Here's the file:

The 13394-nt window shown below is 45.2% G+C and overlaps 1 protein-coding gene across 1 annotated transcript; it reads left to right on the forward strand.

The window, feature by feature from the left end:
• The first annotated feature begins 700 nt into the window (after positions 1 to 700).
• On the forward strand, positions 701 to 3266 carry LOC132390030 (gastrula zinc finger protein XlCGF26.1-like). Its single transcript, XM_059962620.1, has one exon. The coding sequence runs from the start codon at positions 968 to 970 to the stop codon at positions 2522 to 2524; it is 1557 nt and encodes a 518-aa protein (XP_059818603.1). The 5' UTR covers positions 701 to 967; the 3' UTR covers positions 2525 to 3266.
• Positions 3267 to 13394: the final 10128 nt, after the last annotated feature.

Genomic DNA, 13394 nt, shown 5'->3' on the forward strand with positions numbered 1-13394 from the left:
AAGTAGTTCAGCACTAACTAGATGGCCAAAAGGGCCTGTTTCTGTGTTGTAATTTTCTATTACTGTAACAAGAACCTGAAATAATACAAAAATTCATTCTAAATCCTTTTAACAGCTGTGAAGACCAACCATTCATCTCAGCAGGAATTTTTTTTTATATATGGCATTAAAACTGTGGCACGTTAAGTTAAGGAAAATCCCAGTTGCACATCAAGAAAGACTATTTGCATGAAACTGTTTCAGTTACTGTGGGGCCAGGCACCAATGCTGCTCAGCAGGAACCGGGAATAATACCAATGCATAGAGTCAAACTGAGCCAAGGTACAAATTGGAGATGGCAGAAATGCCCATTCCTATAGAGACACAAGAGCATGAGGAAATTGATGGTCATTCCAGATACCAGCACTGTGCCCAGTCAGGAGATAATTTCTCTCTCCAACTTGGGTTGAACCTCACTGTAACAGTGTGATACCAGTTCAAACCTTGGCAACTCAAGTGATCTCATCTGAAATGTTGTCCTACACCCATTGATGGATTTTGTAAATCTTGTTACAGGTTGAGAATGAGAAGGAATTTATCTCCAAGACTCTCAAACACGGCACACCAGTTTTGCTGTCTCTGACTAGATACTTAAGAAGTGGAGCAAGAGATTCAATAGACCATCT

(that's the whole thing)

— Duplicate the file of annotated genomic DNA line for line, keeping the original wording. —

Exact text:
The 13394-nt window shown below is 45.2% G+C and overlaps 1 protein-coding gene across 1 annotated transcript; it reads left to right on the forward strand.

The window, feature by feature from the left end:
• The first annotated feature begins 700 nt into the window (after positions 1 to 700).
• On the forward strand, positions 701 to 3266 carry LOC132390030 (gastrula zinc finger protein XlCGF26.1-like). Its single transcript, XM_059962620.1, has one exon. The coding sequence runs from the start codon at positions 968 to 970 to the stop codon at positions 2522 to 2524; it is 1557 nt and encodes a 518-aa protein (XP_059818603.1). The 5' UTR covers positions 701 to 967; the 3' UTR covers positions 2525 to 3266.
• Positions 3267 to 13394: the final 10128 nt, after the last annotated feature.

Genomic DNA, 13394 nt, shown 5'->3' on the forward strand with positions numbered 1-13394 from the left:
AAGTAGTTCAGCACTAACTAGATGGCCAAAAGGGCCTGTTTCTGTGTTGTAATTTTCTATTACTGTAACAAGAACCTGAAATAATACAAAAATTCATTCTAAATCCTTTTAACAGCTGTGAAGACCAACCATTCATCTCAGCAGGAATTTTTTTTTATATATGGCATTAAAACTGTGGCACGTTAAGTTAAGGAAAATCCCAGTTGCACATCAAGAAAGACTATTTGCATGAAACTGTTTCAGTTACTGTGGGGCCAGGCACCAATGCTGCTCAGCAGGAACCGGGAATAATACCAATGCATAGAGTCAAACTGAGCCAAGGTACAAATTGGAGATGGCAGAAATGCCCATTCCTATAGAGACACAAGAGCATGAGGAAATTGATGGTCATTCCAGATACCAGCACTGTGCCCAGTCAGGAGATAATTTCTCTCTCCAACTTGGGTTGAACCTCACTGTAACAGTGTGATACCAGTTCAAACCTTGGCAACTCAAGTGATCTCATCTGAAATGTTGTCCTACACCCATTGATGGATTTTGTAAATCTTGTTACAGGTTGAGAATGAGAAGGAATTTATCTCCAAGACTCTCAAACACGGCACACCAGTTTTGCTGTCTCTGACTAGATACTTAAGAAGTGGAGCAAGAGATTCAATAGACCATCT